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Peace Corps Ponderings

I had the honor of filling-out a recommendation for a Peace Corps applicant this week. And though its questions were impressive, they weren’t unlike what I’d expected—except for one. And as I’ve sat with this particular question since, I’ve realized it’s one we rarely pose, either to ourselves, or to each other, and yet one I’m increasingly convinced as destructive to live without.

“Are you aware of any circumstance this applicant may be resisting in light of his/her pursuits with the Peace Corps?” In other words, are they running from something? And if so, please extrapolate on the vacant lines that follow.

It’s (delightfully) tempting to think if I jump-ship from my current circumstances, I’ll jump-ship from my current consequences too. If I cut ties with that person, or cut communication with that situation, life with once again breathe free and easy. And in an extreme case, like joining the Peace Corps, what could be better than few thousand miles of virtuously directed breathing space, right? Wrong.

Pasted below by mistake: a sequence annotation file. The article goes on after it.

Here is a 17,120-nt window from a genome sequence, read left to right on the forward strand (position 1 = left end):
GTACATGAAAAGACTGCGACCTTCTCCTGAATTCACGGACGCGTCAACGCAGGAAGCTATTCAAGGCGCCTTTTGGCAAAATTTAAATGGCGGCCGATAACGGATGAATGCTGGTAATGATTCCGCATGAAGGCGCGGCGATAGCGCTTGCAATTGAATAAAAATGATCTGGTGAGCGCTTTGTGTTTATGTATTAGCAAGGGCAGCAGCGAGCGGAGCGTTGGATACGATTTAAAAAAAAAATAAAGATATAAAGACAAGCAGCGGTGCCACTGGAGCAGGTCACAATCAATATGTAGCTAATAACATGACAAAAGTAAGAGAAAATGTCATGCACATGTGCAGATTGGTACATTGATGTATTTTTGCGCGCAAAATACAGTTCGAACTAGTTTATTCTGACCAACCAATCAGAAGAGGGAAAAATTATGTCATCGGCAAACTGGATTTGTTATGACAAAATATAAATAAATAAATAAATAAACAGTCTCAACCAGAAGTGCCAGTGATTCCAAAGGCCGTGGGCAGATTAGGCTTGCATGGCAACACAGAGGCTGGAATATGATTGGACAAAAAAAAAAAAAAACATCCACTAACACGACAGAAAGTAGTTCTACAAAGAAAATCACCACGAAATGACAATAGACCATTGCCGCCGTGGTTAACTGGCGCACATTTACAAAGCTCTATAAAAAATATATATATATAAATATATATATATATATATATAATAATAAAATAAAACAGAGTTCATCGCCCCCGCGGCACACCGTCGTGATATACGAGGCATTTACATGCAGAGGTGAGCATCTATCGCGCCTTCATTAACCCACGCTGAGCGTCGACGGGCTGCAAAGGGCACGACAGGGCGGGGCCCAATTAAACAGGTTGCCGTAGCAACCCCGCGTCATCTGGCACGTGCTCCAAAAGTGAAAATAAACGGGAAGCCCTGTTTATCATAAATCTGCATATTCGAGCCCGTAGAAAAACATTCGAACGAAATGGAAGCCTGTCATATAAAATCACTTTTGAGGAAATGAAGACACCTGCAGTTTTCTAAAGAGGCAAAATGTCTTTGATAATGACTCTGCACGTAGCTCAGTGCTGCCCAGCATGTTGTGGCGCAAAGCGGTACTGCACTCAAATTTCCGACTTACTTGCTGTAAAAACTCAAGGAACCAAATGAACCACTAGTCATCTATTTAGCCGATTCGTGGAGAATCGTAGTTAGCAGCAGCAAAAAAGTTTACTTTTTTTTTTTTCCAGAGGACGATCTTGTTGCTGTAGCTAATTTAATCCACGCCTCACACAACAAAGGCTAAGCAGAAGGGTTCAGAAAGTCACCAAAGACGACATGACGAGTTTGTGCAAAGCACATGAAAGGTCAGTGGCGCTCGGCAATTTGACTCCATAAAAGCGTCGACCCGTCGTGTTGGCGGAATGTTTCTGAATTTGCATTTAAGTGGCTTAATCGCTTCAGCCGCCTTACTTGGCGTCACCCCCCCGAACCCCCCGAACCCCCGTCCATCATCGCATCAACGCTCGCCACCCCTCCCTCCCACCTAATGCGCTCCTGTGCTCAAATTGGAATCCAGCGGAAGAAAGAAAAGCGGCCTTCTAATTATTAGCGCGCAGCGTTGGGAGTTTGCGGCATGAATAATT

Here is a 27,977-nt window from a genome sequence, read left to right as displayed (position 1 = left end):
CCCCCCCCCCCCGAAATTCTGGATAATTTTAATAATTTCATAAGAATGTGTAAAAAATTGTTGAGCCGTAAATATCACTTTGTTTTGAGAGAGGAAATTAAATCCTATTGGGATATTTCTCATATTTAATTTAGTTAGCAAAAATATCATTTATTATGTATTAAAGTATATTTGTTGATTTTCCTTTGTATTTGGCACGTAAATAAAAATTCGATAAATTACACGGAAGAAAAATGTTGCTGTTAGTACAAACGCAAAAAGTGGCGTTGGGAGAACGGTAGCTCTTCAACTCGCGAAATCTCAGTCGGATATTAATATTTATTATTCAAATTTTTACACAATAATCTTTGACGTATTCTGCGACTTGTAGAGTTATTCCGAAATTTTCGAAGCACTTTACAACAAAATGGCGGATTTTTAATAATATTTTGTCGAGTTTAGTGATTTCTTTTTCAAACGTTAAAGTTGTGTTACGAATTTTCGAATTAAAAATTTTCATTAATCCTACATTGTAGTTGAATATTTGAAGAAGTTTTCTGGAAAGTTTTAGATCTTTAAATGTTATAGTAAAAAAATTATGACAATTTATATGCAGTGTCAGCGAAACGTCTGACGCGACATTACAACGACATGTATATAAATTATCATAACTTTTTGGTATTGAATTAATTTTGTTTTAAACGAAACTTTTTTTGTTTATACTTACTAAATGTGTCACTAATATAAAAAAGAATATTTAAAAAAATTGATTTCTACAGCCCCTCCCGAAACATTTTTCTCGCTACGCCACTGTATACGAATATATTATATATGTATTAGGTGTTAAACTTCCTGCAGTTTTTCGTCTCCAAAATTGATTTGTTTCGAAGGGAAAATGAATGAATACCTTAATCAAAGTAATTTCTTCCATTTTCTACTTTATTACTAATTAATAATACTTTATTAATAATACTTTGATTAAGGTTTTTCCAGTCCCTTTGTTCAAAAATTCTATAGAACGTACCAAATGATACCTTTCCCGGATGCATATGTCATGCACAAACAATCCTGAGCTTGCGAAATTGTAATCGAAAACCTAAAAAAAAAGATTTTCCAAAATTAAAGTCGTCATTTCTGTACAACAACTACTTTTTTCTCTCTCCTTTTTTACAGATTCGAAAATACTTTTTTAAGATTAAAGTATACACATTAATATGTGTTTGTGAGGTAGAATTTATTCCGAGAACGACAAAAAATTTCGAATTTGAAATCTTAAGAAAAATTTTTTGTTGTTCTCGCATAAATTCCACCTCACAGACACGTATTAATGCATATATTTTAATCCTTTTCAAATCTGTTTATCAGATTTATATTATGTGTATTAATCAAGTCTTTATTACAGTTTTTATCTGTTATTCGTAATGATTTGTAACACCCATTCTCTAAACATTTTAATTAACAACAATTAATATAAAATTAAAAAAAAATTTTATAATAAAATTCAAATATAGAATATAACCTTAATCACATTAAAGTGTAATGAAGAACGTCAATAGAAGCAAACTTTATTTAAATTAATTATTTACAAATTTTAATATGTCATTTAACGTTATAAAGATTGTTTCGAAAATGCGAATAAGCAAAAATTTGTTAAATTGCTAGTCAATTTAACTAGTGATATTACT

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Who Needs a Doctor?

Modern medicine and I have been about as amicable as oil and water. We share each other's company when we have to, but otherwise don't mix well. But healing and intervention have decorated my conversations lately in such a way that I've been forced to (re)think this mix.

Scenario #1: I was speaking with a young girl who leaves tomorrow to spend the remainder of her year in Mozambique, Africa. Sharing her greatest fear, she expressed that of contracting Malaria. When I told her I'd had it myself, and clearly survived, tears of relief streamed down her face. I explained though, that as soon as my symptoms took hold, I'd gotten myself to a nearby clinic. A neighbor diagnosed that same summer, however, chose a different route of believing God as the perfect Healer and refusing the clinic. She died within 48-hours.